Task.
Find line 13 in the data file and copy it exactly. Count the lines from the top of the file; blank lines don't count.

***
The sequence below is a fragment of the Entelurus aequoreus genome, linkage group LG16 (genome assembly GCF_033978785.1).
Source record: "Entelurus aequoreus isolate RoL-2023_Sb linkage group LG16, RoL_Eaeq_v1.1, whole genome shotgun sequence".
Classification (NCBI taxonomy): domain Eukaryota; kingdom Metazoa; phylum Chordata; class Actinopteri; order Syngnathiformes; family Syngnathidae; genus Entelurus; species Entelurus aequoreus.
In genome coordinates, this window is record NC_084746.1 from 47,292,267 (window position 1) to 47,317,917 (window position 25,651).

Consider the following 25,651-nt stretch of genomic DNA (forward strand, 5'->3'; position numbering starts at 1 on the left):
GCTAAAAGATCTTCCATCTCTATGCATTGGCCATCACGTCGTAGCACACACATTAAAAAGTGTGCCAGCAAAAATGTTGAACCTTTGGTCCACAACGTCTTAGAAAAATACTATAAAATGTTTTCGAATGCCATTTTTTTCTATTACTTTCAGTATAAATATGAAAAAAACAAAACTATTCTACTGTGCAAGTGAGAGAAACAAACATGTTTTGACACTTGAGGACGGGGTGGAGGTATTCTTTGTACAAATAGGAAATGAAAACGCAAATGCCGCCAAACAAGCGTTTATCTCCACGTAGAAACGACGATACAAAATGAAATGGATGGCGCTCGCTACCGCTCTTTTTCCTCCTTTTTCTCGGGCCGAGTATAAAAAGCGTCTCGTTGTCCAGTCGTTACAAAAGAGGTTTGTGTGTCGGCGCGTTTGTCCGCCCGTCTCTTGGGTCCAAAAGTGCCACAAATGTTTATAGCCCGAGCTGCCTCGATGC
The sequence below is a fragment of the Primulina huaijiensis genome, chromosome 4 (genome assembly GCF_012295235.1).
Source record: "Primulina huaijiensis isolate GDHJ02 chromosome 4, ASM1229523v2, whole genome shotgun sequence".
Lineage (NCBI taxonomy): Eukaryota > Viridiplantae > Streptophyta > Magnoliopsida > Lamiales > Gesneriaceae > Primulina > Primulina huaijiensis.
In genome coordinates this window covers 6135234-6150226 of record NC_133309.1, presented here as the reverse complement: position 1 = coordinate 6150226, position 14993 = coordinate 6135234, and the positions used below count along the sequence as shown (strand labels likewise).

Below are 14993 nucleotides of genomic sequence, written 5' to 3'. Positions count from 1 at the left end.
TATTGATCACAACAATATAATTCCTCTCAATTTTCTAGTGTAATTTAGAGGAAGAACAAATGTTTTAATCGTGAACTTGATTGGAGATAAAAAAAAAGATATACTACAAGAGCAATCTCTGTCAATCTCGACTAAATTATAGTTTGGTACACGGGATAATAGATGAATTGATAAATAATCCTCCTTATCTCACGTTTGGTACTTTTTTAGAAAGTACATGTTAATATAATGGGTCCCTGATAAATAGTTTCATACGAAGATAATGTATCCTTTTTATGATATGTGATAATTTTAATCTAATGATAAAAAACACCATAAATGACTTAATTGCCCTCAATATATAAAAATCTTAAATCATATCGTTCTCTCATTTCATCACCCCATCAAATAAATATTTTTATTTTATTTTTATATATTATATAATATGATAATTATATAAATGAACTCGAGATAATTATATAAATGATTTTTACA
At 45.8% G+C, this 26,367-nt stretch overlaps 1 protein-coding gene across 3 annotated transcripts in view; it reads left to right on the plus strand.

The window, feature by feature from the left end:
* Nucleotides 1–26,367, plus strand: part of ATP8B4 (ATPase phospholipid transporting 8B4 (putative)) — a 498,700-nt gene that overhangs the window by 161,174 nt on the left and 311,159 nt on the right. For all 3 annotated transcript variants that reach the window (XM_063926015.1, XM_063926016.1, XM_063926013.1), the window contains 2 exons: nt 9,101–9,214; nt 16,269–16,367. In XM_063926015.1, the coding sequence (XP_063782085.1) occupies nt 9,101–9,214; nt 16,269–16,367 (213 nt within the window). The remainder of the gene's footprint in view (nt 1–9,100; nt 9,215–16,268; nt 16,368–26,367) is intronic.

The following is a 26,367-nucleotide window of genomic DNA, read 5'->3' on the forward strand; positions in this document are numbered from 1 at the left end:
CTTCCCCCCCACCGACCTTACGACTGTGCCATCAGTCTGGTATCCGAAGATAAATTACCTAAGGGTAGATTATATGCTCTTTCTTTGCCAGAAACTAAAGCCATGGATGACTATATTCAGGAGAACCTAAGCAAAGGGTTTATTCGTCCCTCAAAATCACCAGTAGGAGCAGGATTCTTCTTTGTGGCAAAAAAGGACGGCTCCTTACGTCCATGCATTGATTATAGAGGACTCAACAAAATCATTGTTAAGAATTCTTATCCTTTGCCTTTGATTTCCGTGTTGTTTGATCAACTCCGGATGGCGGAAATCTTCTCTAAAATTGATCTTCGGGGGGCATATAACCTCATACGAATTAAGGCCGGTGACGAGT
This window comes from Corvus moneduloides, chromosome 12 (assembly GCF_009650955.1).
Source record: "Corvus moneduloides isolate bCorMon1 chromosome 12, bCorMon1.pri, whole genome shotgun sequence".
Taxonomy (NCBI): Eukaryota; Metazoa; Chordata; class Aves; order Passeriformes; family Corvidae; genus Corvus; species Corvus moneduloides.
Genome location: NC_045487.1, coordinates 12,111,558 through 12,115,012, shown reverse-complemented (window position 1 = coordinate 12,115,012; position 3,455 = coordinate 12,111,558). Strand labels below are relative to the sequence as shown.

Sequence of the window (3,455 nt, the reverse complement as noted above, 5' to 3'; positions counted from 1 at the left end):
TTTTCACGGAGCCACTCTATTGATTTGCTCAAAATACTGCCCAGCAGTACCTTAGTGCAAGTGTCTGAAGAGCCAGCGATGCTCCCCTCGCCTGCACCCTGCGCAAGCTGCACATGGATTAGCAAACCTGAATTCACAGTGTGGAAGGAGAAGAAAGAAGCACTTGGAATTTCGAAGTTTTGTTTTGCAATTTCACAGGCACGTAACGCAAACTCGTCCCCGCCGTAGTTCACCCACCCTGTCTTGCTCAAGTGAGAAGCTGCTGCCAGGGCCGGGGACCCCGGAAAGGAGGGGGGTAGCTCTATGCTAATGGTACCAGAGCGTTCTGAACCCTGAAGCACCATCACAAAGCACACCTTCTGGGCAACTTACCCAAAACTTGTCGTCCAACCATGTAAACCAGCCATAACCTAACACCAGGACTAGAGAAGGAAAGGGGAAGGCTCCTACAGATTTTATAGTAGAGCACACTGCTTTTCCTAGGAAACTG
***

At 45.8% G+C, this 26,367-nt stretch overlaps 1 protein-coding gene across 3 annotated transcripts in view; it reads left to right on the plus strand.